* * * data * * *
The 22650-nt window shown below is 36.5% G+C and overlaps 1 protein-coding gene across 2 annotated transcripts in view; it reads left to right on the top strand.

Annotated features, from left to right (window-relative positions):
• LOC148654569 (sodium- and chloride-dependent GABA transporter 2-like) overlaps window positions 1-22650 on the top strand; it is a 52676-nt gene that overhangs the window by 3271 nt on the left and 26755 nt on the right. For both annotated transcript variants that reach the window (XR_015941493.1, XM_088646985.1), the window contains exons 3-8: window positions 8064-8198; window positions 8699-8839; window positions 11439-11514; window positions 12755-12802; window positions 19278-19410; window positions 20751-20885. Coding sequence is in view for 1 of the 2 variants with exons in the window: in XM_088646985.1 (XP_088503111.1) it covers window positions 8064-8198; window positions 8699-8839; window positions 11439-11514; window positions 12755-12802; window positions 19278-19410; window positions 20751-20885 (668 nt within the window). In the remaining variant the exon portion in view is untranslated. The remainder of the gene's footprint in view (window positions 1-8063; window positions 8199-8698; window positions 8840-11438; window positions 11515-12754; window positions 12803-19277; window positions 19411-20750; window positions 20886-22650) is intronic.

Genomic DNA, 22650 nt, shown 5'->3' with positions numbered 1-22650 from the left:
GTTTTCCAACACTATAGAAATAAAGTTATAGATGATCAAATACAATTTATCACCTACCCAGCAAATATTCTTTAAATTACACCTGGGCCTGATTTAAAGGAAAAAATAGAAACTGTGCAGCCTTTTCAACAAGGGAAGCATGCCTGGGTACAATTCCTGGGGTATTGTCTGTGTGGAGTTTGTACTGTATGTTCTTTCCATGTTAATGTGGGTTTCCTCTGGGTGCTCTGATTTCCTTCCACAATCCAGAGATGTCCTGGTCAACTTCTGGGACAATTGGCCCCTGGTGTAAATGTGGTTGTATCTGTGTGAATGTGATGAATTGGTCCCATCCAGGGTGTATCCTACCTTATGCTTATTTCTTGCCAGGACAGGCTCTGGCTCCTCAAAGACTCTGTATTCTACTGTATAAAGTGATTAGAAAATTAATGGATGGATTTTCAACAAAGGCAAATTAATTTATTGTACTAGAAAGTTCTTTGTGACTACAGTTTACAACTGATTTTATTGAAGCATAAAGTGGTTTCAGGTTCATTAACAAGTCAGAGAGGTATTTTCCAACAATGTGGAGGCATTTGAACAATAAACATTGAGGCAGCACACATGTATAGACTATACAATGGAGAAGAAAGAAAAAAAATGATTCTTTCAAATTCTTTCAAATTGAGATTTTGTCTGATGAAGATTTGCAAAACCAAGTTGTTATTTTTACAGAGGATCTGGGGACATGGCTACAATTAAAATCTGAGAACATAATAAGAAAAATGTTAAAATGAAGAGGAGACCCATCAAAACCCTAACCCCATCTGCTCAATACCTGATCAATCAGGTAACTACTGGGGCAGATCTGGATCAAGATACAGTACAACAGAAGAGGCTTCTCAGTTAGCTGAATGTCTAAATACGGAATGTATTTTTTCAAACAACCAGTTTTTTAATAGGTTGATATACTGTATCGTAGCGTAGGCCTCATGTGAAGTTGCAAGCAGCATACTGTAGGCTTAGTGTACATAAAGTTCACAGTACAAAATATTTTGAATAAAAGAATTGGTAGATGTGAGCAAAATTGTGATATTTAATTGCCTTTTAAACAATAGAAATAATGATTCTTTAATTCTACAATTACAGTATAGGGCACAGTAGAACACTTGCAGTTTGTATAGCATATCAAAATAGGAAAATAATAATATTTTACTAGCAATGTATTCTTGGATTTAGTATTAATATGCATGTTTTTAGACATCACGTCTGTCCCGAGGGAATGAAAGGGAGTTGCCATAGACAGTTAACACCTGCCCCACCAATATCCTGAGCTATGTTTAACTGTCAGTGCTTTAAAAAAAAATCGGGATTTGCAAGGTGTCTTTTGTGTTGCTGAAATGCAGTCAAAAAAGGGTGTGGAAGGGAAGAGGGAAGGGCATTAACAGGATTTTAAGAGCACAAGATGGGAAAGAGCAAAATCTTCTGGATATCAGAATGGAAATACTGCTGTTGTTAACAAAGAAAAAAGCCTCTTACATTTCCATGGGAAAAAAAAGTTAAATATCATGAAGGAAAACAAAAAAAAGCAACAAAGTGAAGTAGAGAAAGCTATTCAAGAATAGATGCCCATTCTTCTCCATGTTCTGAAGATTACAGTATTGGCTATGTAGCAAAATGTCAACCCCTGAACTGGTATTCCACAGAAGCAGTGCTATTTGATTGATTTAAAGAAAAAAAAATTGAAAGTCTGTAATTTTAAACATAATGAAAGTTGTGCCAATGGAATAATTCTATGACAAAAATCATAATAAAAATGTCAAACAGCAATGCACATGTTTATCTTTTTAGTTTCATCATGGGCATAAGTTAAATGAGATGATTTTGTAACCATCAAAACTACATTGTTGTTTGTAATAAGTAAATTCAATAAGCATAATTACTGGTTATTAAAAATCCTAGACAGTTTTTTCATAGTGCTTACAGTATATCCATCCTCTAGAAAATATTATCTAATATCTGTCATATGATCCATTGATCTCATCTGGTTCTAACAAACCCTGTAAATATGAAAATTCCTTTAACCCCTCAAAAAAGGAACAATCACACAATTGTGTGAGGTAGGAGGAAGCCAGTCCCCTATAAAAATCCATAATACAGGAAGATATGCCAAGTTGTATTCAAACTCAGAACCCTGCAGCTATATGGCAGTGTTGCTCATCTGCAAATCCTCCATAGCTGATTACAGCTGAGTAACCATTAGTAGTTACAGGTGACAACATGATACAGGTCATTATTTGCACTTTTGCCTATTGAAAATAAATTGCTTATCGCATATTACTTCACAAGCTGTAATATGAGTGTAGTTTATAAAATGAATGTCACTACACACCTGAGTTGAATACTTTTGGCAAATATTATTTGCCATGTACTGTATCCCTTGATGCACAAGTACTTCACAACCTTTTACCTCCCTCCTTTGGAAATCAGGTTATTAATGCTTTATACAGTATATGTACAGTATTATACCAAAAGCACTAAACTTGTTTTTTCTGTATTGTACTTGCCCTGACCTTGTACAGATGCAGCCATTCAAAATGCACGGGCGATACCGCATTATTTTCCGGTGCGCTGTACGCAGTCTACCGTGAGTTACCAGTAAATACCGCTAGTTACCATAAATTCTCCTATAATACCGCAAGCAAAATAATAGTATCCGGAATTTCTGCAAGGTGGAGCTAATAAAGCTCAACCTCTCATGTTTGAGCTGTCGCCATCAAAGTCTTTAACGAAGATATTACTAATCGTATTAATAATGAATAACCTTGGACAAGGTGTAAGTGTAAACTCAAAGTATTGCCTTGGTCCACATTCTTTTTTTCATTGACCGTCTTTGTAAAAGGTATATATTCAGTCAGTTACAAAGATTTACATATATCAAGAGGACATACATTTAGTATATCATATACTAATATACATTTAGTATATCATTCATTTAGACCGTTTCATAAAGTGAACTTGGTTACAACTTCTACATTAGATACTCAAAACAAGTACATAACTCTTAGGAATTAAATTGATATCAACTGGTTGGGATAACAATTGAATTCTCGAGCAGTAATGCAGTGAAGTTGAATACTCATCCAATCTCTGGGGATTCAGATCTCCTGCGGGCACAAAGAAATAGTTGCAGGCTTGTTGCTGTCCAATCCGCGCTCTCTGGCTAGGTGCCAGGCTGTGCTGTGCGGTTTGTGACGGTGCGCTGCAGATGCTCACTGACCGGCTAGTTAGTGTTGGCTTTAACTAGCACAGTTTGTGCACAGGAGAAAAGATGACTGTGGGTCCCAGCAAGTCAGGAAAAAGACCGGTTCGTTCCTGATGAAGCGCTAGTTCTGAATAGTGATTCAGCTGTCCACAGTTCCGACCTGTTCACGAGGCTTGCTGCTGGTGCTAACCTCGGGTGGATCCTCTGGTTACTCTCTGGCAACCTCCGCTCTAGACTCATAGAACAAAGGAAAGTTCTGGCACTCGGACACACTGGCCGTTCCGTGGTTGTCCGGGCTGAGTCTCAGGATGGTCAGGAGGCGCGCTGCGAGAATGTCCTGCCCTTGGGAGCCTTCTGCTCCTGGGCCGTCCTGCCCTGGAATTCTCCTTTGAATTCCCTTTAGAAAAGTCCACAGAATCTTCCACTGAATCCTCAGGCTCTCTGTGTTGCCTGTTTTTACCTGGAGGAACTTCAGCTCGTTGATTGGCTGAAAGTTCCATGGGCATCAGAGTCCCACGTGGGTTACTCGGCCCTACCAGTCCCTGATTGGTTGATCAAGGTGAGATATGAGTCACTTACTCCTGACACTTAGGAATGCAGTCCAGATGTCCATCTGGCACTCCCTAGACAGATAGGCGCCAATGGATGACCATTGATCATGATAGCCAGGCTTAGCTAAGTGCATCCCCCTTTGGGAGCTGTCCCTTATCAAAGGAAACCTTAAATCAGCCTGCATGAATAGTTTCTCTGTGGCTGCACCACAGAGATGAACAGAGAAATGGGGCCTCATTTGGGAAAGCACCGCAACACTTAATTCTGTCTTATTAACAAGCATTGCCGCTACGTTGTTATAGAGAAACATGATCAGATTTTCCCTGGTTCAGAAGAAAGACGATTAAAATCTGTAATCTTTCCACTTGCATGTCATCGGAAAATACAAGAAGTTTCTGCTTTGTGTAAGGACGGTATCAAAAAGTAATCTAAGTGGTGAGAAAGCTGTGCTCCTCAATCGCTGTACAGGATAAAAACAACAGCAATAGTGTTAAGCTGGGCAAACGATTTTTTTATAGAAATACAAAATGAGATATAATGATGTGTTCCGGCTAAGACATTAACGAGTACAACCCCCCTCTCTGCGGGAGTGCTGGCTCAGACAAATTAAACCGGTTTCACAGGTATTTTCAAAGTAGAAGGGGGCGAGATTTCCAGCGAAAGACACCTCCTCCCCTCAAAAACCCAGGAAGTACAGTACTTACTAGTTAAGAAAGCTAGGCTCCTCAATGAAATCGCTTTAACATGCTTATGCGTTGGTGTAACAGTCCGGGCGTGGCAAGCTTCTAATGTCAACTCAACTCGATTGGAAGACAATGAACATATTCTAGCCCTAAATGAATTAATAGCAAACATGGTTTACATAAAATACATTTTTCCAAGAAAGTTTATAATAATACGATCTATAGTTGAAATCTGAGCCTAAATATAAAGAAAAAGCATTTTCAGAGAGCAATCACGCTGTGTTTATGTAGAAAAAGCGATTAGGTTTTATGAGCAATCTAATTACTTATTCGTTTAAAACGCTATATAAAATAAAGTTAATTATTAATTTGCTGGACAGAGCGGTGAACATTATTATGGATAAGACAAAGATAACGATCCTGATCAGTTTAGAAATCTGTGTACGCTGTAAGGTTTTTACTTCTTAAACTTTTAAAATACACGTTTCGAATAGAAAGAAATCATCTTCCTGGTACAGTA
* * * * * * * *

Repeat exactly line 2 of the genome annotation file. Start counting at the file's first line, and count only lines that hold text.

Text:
Annotated features, from left to right (window-relative positions):